A Democratic state representative from Detroit is crediting hydroxychloroquine — and Republican President Donald Trump who touted the drug — for saving her in her battle with the coronavirus.
State Rep. Karen Whitsett, who learned Monday she has tested positive for COVID-19, said she started taking hydroxychloroquine on March 31, prescribed by her doctor, after both she and her husband sought treatment for a range of symptoms on March 18.
“It was less than two hours” before she started to feel relief, said Whitsett, who had experienced shortness of breath, swollen lymph nodes, and what felt like a sinus infection. She is still experiencing headaches, she said.
Whitsett said she was familiar with “the wonders” of hydroxychloroquine from an earlier bout with Lyme disease, but does not believe she would have thought to ask for it, or her doctor would have prescribed it, had Trump not been touting it as a possible treatment for COVID-19.
Trump, at his daily coronavirus briefings, has repeatedly touted the drug in combination with the antibiotic azithromycin, despite criticism from health professionals that it is unproven and potentially dangerous. There have also been complaints that Trump’s remarks have resulted in a shortage of the drug for those people who normally use it for its recommended purposes.
But Whitsett said Trump’s comments helped in her case.
“It has a lot to do with the president … bringing it up,” Whitsett said. “He is the only person who has the power to make it a priority.”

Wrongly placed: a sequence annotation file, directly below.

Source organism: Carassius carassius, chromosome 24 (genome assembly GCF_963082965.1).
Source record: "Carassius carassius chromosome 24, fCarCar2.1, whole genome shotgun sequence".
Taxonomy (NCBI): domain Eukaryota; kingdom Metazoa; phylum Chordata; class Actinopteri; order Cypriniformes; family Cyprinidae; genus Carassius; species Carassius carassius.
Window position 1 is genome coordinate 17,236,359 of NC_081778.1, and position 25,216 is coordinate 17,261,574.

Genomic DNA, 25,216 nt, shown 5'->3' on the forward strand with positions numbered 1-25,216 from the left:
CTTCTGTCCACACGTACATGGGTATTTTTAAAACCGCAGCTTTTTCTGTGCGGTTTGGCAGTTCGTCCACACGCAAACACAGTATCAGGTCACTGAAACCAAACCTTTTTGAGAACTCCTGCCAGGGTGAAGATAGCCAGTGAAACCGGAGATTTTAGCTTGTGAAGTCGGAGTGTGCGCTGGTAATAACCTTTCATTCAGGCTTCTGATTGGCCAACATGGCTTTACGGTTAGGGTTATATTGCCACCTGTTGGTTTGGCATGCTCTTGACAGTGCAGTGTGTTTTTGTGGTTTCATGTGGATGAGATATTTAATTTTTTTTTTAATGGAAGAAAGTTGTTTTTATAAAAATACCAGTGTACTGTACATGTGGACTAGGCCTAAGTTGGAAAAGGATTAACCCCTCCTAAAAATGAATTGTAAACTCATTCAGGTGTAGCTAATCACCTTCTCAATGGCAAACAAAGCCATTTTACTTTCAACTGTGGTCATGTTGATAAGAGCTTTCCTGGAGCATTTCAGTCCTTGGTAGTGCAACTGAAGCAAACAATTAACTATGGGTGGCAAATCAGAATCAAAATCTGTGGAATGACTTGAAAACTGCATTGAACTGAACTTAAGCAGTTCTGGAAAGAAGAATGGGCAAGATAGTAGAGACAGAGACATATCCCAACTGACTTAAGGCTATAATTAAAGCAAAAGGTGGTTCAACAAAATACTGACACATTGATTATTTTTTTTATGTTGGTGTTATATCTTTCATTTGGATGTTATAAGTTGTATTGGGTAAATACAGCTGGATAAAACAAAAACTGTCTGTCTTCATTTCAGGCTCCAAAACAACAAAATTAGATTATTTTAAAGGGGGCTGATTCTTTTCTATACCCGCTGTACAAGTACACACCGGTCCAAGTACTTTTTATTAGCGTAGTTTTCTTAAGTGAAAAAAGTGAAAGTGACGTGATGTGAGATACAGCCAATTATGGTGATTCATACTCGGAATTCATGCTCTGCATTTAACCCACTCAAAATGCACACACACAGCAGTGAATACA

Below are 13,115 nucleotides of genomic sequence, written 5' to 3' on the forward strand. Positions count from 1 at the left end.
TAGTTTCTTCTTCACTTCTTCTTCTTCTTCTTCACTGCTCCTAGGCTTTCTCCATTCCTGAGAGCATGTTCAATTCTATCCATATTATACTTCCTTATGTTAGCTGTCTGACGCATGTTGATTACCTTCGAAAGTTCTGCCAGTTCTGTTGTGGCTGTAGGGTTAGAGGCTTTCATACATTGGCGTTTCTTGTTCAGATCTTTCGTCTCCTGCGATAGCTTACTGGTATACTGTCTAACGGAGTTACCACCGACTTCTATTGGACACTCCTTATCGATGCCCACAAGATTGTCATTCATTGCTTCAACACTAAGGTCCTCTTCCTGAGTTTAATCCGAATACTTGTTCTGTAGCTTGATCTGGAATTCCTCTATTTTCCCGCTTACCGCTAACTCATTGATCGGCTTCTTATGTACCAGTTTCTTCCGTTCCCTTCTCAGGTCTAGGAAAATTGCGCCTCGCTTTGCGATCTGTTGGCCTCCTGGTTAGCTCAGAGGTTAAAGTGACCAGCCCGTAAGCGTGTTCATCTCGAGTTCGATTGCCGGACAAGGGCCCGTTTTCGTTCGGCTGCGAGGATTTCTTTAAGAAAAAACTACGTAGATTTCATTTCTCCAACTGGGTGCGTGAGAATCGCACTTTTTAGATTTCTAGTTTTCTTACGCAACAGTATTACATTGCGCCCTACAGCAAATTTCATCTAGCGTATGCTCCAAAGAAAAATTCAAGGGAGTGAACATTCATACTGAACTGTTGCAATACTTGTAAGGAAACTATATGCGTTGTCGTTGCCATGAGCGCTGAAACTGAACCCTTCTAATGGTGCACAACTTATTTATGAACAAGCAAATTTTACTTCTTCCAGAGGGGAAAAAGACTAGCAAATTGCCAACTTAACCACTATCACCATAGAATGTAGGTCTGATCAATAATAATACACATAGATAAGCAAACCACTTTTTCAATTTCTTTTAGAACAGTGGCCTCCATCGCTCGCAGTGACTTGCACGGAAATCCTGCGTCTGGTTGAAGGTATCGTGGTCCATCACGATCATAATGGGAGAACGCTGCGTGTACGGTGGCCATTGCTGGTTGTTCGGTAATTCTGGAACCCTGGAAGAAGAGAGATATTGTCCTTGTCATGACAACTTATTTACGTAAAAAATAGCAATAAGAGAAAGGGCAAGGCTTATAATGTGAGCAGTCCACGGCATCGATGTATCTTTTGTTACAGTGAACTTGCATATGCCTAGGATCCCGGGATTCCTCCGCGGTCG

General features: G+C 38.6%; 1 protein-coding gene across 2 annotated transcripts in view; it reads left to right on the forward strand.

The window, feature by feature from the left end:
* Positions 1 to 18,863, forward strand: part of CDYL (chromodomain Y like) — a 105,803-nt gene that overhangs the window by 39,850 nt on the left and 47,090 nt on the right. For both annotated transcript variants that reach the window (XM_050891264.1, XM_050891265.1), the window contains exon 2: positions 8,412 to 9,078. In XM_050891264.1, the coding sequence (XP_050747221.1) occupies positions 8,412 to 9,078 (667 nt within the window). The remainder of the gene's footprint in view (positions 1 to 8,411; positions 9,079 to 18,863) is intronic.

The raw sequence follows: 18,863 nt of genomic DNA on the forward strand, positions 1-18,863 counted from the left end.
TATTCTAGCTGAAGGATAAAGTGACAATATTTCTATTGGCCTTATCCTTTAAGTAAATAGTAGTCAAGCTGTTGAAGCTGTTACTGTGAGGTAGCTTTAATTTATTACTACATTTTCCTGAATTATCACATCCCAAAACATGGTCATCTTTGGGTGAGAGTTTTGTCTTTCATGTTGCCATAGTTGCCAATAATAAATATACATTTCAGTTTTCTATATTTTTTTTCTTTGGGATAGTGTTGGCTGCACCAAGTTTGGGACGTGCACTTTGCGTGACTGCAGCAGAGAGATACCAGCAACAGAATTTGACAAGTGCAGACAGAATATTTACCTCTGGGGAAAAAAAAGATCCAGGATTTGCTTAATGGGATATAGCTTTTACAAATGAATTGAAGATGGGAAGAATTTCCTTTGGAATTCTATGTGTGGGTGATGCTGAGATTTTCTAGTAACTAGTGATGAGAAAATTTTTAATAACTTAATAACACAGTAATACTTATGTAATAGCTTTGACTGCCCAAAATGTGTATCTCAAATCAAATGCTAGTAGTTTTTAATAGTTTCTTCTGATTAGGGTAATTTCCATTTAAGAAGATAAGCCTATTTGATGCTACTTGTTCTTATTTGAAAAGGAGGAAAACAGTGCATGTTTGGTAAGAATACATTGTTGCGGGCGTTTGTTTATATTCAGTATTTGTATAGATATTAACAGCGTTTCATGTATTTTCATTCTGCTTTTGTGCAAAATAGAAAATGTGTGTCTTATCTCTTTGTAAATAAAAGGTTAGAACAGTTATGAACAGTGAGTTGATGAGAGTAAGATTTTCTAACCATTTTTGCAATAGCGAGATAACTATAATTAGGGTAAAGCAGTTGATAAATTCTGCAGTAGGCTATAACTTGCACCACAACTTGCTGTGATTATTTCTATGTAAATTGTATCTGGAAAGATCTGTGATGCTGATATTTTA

Asked whether she thinks Trump may have saved her life, Whitsett said: “Yes, I do,” and “I do thank him for that.”
Hydroxychloroquine is used to prevent and treat malaria and also used to treat lupus and rheumatoid arthritis, among other ailments.
Whitsett said she has been taking it in combination with antibiotics.
Trump tweeted a link to the Free Press story about Whitsett’s experience on Monday and congratulated her. “So glad you are getting better!” Trump tweeted.
Whitsett said her husband works as an engineer at Detroit Metropolitan Airport and the couple believes he was exposed at work. He is still awaiting the results of his COVID-19 test, she said.
She also has lost people close to her through COVID-19 — a fellow Detroit lawmaker and a member of the clergy, among others — and said the entire experience has been scary.
“This is a very uncertain time,” she said. “As a lawmaker, I want to be sure, but I’m not always sure.”
Among her symptoms was an inability to comfortably bend her head down to look at her phone, she said.
“There have been pandemics before, so we do know that there will be an end to it.”
According to the Centers for Disease Control and Prevention, there is no specific treatment for COVID-19. Those with mild symptoms are advised to stay home, self-isolate, get lots of rest, and stay hydrated. Those with severe symptoms, such as difficulty breathing, should seek medical treatment, the CDC says.
Whitsett, a freshman lawmaker, was a community activist in Detroit before her election.
She said too many people in Detroit are still not taking the virus seriously, and that needs to change.
“I see it in my own community — not being quarantined and still having house parties,” she said.
Asked what she thinks of Trump’s handling of the pandemic more generally, Whitsett said she credits Detroit Mayor Mike Duggan’s relationship with Trump for helping to get the city what it needs to fight the virus.